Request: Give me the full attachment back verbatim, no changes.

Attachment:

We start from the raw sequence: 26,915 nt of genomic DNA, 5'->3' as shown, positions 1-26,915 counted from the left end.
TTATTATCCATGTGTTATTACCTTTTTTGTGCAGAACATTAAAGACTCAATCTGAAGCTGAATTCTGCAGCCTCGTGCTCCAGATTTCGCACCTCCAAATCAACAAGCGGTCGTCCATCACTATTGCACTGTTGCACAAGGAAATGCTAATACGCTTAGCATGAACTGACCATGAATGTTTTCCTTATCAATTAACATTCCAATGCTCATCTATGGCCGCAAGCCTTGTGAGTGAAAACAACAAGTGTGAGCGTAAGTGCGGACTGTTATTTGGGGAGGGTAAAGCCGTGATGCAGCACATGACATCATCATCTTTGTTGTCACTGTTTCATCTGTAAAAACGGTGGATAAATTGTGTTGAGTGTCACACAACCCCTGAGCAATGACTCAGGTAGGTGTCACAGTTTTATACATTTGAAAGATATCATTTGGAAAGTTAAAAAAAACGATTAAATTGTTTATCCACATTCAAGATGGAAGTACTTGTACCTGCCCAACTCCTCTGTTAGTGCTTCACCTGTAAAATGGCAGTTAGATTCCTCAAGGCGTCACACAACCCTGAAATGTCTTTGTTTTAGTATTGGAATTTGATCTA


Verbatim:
We start from the raw sequence: 26,915 nt of genomic DNA, 5'->3' as shown, positions 1-26,915 counted from the left end.
TTATTATCCATGTGTTATTACCTTTTTTGTGCAGAACATTAAAGACTCAATCTGAAGCTGAATTCTGCAGCCTCGTGCTCCAGATTTCGCACCTCCAAATCAACAAGCGGTCGTCCATCACTATTGCACTGTTGCACAAGGAAATGCTAATACGCTTAGCATGAACTGACCATGAATGTTTTCCTTATCAATTAACATTCCAATGCTCATCTATGGCCGCAAGCCTTGTGAGTGAAAACAACAAGTGTGAGCGTAAGTGCGGACTGTTATTTGGGGAGGGTAAAGCCGTGATGCAGCACATGACATCATCATCTTTGTTGTCACTGTTTCATCTGTAAAAACGGTGGATAAATTGTGTTGAGTGTCACACAACCCCTGAGCAATGACTCAGGTAGGTGTCACAGTTTTATACATTTGAAAGATATCATTTGGAAAGTTAAAAAAAACGATTAAATTGTTTATCCACATTCAAGATGGAAGTACTTGTACCTGCCCAACTCCTCTGTTAGTGCTTCACCTGTAAAATGGCAGTTAGATTCCTCAAGGCGTCACACAACCCTGAAATGTCTTTGTTTTAGTATTGGAATTTGATCTA